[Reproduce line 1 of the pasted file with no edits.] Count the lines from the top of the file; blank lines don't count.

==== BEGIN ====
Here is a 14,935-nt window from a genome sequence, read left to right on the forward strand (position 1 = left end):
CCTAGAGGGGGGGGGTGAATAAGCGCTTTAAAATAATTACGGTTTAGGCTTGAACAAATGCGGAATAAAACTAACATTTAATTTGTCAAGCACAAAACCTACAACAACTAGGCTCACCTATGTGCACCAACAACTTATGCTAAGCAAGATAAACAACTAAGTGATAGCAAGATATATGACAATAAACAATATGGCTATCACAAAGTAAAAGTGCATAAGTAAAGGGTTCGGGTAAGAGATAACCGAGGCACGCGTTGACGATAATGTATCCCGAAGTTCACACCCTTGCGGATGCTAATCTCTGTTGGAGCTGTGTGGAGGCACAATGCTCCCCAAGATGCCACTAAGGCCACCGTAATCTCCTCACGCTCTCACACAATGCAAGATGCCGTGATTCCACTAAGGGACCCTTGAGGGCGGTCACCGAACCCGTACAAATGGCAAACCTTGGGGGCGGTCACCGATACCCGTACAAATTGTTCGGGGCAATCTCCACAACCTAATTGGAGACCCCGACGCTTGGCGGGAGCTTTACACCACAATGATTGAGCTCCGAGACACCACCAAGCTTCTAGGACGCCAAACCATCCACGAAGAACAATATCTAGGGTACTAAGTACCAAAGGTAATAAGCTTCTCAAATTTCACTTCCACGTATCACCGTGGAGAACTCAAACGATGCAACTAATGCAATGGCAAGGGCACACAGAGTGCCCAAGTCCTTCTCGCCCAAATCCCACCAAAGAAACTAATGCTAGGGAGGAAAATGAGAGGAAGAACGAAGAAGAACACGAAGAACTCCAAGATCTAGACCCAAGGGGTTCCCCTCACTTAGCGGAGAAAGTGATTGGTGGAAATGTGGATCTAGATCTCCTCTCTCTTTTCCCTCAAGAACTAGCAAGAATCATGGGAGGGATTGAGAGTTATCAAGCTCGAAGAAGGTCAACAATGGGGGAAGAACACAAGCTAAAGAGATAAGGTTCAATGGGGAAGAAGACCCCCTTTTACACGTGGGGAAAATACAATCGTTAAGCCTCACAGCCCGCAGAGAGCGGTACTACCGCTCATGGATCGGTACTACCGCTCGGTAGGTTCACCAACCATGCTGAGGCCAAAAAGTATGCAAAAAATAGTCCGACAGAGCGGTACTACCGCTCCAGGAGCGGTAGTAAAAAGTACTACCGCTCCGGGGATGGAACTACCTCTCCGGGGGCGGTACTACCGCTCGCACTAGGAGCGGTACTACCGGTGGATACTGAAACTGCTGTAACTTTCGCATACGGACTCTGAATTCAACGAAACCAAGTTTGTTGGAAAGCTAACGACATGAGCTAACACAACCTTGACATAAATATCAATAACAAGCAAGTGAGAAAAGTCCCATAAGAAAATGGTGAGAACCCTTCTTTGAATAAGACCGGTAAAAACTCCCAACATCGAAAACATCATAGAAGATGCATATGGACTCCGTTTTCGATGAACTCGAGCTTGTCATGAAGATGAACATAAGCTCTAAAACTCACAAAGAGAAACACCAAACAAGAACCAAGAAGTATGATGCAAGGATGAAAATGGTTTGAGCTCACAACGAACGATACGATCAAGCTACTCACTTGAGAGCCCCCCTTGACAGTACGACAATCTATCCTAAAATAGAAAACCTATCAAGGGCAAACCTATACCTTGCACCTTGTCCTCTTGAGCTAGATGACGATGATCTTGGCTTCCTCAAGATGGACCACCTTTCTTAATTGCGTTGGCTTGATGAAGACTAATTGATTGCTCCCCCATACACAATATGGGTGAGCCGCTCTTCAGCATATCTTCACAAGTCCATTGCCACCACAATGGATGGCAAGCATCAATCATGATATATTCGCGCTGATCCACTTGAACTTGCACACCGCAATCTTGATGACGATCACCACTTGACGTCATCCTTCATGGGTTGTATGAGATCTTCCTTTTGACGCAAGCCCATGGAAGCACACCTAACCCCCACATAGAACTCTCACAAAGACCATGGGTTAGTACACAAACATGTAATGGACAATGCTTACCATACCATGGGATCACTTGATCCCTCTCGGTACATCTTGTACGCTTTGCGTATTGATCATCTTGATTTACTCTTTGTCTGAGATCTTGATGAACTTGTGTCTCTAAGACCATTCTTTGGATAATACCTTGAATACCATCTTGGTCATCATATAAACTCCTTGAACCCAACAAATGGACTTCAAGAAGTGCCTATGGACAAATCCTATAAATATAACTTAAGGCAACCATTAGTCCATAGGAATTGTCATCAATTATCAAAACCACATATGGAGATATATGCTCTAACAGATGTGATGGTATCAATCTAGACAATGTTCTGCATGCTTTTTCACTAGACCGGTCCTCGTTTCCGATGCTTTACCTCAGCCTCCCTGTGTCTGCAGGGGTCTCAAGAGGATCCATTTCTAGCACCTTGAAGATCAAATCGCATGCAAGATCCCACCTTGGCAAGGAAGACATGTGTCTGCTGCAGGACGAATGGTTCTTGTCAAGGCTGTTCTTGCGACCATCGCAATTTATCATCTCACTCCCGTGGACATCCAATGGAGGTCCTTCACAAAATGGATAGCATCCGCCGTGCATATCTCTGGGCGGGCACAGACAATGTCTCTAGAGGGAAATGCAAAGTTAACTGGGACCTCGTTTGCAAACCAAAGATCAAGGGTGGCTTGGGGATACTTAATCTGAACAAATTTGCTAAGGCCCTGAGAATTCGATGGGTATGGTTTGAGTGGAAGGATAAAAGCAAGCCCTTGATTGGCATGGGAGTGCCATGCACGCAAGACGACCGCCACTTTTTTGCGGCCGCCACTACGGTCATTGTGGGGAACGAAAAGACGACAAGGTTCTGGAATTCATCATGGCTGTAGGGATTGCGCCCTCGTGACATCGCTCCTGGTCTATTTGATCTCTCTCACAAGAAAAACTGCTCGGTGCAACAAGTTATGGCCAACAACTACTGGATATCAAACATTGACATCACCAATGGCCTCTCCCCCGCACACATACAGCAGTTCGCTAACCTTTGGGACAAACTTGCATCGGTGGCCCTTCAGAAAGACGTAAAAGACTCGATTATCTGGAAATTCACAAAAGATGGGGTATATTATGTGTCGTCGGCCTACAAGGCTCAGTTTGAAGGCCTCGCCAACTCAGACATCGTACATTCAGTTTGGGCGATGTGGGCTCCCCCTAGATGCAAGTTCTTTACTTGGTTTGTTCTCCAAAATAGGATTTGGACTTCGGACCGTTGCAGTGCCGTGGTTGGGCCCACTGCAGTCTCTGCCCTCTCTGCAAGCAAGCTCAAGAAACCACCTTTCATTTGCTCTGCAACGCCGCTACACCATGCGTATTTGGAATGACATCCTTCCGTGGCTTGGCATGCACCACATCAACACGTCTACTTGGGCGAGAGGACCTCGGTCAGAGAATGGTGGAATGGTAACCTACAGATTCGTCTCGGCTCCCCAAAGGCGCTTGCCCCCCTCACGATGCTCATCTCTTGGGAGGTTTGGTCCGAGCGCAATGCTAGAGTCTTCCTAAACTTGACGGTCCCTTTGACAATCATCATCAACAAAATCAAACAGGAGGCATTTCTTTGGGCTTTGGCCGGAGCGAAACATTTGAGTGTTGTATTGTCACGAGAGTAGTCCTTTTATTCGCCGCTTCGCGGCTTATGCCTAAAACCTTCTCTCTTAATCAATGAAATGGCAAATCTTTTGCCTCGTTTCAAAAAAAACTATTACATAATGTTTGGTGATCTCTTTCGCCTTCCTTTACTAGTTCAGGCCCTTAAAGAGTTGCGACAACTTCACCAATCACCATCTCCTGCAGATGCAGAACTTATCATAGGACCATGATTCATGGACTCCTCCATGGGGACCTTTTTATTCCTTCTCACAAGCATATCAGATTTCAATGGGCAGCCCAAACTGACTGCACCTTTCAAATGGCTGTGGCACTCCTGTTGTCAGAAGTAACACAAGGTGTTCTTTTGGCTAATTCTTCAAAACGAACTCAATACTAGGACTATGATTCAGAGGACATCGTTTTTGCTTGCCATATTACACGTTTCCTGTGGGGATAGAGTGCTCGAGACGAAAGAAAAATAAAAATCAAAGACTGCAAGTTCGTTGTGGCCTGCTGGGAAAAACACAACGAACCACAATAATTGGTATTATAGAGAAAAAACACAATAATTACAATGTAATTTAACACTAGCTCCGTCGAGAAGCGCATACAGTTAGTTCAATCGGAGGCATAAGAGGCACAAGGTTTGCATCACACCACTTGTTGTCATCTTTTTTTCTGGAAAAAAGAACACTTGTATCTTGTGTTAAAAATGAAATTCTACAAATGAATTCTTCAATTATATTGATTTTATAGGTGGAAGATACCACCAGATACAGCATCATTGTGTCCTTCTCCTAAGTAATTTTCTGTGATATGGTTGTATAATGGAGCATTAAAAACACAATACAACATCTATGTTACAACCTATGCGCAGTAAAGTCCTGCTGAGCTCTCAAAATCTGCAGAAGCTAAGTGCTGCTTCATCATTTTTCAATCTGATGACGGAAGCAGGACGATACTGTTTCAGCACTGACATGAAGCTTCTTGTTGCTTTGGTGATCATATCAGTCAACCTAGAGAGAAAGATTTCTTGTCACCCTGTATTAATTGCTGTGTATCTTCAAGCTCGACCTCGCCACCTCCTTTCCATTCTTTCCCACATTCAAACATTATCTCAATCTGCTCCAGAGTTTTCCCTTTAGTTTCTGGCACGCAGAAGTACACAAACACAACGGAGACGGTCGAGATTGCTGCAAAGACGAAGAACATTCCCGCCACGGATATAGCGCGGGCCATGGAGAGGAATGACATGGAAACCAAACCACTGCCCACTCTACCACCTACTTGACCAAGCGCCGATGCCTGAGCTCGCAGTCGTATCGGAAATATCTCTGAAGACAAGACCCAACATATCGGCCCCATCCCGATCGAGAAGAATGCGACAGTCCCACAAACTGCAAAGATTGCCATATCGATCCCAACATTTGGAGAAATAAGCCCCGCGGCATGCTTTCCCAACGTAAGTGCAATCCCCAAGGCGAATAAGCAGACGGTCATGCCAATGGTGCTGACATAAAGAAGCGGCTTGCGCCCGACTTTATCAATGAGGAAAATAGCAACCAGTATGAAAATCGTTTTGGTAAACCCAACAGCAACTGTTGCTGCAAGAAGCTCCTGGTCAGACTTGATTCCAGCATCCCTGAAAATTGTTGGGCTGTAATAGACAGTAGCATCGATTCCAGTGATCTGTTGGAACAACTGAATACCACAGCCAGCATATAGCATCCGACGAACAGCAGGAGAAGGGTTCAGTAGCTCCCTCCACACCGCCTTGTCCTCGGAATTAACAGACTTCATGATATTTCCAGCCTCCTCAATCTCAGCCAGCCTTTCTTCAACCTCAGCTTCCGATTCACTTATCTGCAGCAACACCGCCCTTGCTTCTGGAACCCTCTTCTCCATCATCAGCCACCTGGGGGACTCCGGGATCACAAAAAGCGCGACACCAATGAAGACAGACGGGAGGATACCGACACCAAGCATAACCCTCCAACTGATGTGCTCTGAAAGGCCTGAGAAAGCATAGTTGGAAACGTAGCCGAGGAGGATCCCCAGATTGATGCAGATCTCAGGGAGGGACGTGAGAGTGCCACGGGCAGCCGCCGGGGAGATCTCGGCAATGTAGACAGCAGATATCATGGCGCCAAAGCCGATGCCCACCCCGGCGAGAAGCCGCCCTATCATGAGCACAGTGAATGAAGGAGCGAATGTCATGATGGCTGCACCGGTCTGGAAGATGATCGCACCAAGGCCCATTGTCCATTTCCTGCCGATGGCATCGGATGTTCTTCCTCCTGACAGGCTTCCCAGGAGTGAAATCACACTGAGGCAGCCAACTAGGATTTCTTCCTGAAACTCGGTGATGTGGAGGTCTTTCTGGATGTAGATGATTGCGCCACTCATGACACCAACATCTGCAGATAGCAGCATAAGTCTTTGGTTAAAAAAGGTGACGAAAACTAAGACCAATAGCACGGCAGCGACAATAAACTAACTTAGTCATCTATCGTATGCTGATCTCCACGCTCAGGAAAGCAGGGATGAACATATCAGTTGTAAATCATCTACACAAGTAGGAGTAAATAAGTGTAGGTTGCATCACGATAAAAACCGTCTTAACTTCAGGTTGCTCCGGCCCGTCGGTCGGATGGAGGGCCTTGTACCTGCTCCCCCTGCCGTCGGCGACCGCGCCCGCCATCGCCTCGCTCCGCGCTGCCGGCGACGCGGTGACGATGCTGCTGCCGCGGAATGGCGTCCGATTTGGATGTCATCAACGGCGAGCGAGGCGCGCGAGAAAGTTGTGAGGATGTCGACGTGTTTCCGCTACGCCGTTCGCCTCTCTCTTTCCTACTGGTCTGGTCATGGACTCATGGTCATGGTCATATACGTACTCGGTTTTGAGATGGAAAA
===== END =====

Here is a 14,935-nt window from a genome sequence, read left to right on the forward strand (position 1 = left end):